At times, Adamov seems genuinely fond of the Soviet Union's ideological and military nemesis. He reminisces about World War II, when the Soviet Union and the US were working together.
``We were allies, mind you,'' he says, ``and I wish we could be again.''
Yet he can just as easily lapse into the sort of overreaching recriminations of America that are the staple of Soviet propaganda.
``There are so many facts,'' Adamov says, matter-of-factly, that prove that Korean Air Lines Flight 7 -- the civilian airliner shot down by Soviet jets in 1983 -- was a ``spy plane.'' It was impossible for the plane to have strayed over Soviet airspace accidentally, he says.
That, he says, is what he told Steven Barber, a listener in Virginia, on a recent broadcast. KAL Flight 7's mission was to ``gather intelligence,'' he explained, and -- when ``the mission failed'' -- the US quickly sought to blame ``bloodthirsty Reds.''
The KAL flight, along with the Soviet presence in Afghanistan, is among the most common questions that turn up in the ``Moscow Mailbag,'' Adamov says. And, he adds, he does not shrink from either of them.
``I say, `Let's see who the real invaders are' '' in Afghanistan. ``If a man breaks into your house, and you call your neighbor to come in and help, then your neighbor is not the invader.''
He bemoans the ``misconceptions'' that his listeners in the West have about the Soviet Union. Among the most persistent, he says, are that ``there's somebody up above who tells you what you're going to be, that chooses your profession for you.''
Another, he adds, ``is that you cannot travel around freely in the Soviet Union . . . that you have to have a visa or a pass or something.'' He does not mention that Soviet citizens are required to carry internal passports, or the fact that residence permits are required to live in most Soviet cities.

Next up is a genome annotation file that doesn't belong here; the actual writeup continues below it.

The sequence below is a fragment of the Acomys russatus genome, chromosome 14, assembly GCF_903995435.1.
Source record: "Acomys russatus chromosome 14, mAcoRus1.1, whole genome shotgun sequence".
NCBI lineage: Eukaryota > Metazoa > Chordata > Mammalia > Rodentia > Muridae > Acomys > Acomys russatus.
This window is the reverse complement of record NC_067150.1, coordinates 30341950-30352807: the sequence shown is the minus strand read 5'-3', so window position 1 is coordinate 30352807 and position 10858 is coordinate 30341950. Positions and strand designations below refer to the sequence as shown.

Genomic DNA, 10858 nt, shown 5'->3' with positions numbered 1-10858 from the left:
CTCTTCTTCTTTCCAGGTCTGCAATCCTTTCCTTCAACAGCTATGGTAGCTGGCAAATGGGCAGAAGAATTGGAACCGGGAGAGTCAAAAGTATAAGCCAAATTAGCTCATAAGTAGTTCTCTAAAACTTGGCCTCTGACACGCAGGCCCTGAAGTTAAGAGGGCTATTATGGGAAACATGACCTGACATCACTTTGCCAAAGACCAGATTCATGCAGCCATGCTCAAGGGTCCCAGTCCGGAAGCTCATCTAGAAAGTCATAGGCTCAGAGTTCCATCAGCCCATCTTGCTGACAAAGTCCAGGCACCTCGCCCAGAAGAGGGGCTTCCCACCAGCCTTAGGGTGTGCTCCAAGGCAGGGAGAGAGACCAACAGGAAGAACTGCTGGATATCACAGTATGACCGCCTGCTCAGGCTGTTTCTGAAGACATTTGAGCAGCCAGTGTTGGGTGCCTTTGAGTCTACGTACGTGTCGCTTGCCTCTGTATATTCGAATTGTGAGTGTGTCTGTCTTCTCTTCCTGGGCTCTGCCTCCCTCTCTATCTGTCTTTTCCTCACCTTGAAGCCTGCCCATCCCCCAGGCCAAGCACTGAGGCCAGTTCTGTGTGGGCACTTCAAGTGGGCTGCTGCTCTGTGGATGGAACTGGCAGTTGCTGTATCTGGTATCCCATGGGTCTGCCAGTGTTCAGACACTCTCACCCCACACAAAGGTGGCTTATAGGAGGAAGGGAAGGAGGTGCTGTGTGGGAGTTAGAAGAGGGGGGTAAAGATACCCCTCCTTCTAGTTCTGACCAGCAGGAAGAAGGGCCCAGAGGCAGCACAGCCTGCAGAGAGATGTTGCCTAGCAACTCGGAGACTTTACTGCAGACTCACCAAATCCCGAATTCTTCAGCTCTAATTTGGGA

Adamov says he is given a fairly free hand in determining what questions to answer and how to answer them.
``I have had no problems with the powers that be,'' he says. ``Of course,'' he adds, ``my editor in chief listens to my program before it goes on the air.''
And, he concedes, there is a special department at Radio Moscow that reviews programs to ensure that no classified or sensitive data on military, industrial, or economic matters are aired.
But he waves that restraint away with a brisk hand motion. His listeners, he says, aren't really interested in those kinds of things anyway.
``They're more interested in life in small towns, the price of food, transport.''
``My aim is to explain the Soviet Union, its home and foreign policy. To explain our country in all its colors, to listeners all over the world.''
He admits that more often than not, his explanations include criticism of the US. ``We're not trying to belittle your country,'' he says, cordially. ``We just beg to differ on your foreign policy.''
One frustrated listener, he says, once asked him if he could find something positive to say about the US. ``I said, I like your cars. That I like your supermarkets. That I admire Americans' efficiency, their businesslike approach to things.''
Then, he said, there was a long pause.
``I said, `If you don't hear from me again, you'll know I'm in Siberia.' ''
Adamov chuckles, pauses a moment, and chuckles at his own chuckle.